How We Use PSA to Stratify Prostate Cancer Risk

Doctor in gloves holding a PSA test tube

PSA has a fascinating past. First discovered in the late 1970s, PSA ushered a catalyst in prostate cancer treatment and survivability. Knowing that there was a measurable compound specific to the prostate that was sensitive to cancerous development was a huge step forward. Indeed, this led to widespread and, most would argue, overuse of PSA to detect possible prostate cancer, direct biopsies, and ultimately treat it. There’s still the misconception today that a PSA of about four or greater is a definite marker of prostate cancer, requiring a biopsy. This interpretation of PSA, which was prevalent throughout the 80s and 90s, resulted in many men getting unneeded prostatectomies, which, as we know, can lead to urinary incontinence and erectile dysfunction. After this realization, PSA found itself in the dog house and was labeled one of the least helpful cancer diagnostic tests.

The Comeback

Over the past decade or two, we have modified our way of looking at the PSA, eliminating the previous thinking that there is a setpoint at which PSA means cancer and instead using a trend test. This test is just as it sounds; we look at the trend in PSA rather than a fixed number, and in doing so, we can deduce when patients have concerning, aggressive, or fast-growing prostate cancer. After all, you may know that prostate cancer is a dichotomy. On one end, slow-growing prostate cancer may never need to be treated. On the other, an aggressive form of prostate cancer is deadly.

Our new way of measuring PSA considers baseline levels that may be elevated as a result of benign prostate hyperplasia/enlarged prostate/BPH. Inflammation or infection of the prostate can also cause an increase in PSA. None of these are malignant and do not require a biopsy. However, if over a relatively short period, call it months, the PSA is rising significantly, we know there is something at play, and it could be the early stages of prostate cancer. As such, visiting an experienced, qualified men’s health urologist like Dr. Natale is your best bet for getting a diagnosis and, ultimately, a treatment plan.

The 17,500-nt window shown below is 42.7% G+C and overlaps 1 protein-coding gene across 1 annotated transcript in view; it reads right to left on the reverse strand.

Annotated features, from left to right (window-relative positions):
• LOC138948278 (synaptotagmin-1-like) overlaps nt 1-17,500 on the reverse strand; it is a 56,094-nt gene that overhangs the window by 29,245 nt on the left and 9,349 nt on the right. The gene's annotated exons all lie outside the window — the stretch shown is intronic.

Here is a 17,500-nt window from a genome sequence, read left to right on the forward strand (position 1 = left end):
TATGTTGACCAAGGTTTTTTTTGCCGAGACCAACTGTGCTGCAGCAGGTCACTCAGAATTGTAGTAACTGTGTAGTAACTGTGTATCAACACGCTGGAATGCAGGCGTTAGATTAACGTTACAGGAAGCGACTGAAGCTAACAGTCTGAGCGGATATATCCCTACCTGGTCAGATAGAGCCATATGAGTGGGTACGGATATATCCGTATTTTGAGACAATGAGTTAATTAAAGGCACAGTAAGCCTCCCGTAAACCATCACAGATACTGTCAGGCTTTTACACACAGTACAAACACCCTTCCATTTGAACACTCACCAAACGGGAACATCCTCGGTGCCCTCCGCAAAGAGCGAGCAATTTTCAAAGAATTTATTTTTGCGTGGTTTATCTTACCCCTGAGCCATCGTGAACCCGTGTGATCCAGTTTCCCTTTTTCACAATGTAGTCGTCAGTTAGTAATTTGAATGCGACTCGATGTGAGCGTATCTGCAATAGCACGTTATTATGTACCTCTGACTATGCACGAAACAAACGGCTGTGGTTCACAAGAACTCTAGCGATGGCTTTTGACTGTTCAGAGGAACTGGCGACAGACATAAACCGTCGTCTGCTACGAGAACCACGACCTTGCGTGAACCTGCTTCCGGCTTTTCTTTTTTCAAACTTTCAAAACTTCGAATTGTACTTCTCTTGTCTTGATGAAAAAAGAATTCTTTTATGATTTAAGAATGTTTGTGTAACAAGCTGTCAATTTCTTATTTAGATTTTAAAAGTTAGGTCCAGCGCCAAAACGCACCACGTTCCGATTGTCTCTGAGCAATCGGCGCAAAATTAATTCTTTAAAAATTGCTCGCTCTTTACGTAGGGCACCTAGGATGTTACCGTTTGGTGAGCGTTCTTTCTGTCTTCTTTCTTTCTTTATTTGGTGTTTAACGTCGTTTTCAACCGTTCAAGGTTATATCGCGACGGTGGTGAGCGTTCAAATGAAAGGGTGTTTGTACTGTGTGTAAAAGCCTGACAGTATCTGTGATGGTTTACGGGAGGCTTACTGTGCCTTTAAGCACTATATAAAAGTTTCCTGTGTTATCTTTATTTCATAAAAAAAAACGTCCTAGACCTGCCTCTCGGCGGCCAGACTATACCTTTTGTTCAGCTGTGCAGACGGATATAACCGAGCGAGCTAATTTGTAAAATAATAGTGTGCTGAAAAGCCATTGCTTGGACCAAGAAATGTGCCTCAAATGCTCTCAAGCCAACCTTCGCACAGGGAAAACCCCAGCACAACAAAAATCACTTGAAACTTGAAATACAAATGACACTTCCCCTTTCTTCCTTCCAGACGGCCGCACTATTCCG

What’s Next

First, if you are not on a regular prostate cancer screening regimen and you’ve reached middle age, speak to Dr. Natale about what that should look like. Regular screenings, including PSA tests, are very useful in catching early-stage prostate cancer, making a swift diagnosis, and ultimately choosing the most effective treatment plan. If you are diagnosed with prostate cancer, make sure you speak to Dr. Natale about what that exactly means. While cancer will strike fear into even the bravest of us, prostate cancer does not necessarily equal aggressive. Some cases of prostate cancer are so slow-growing that many clinicians want to classify low-grade prostate types to exclude the word cancer.

No matter your diagnosis, it’s essential to be under the care of a qualified health urologist to understand your prostate function and get advice for any urinary issues you may have.

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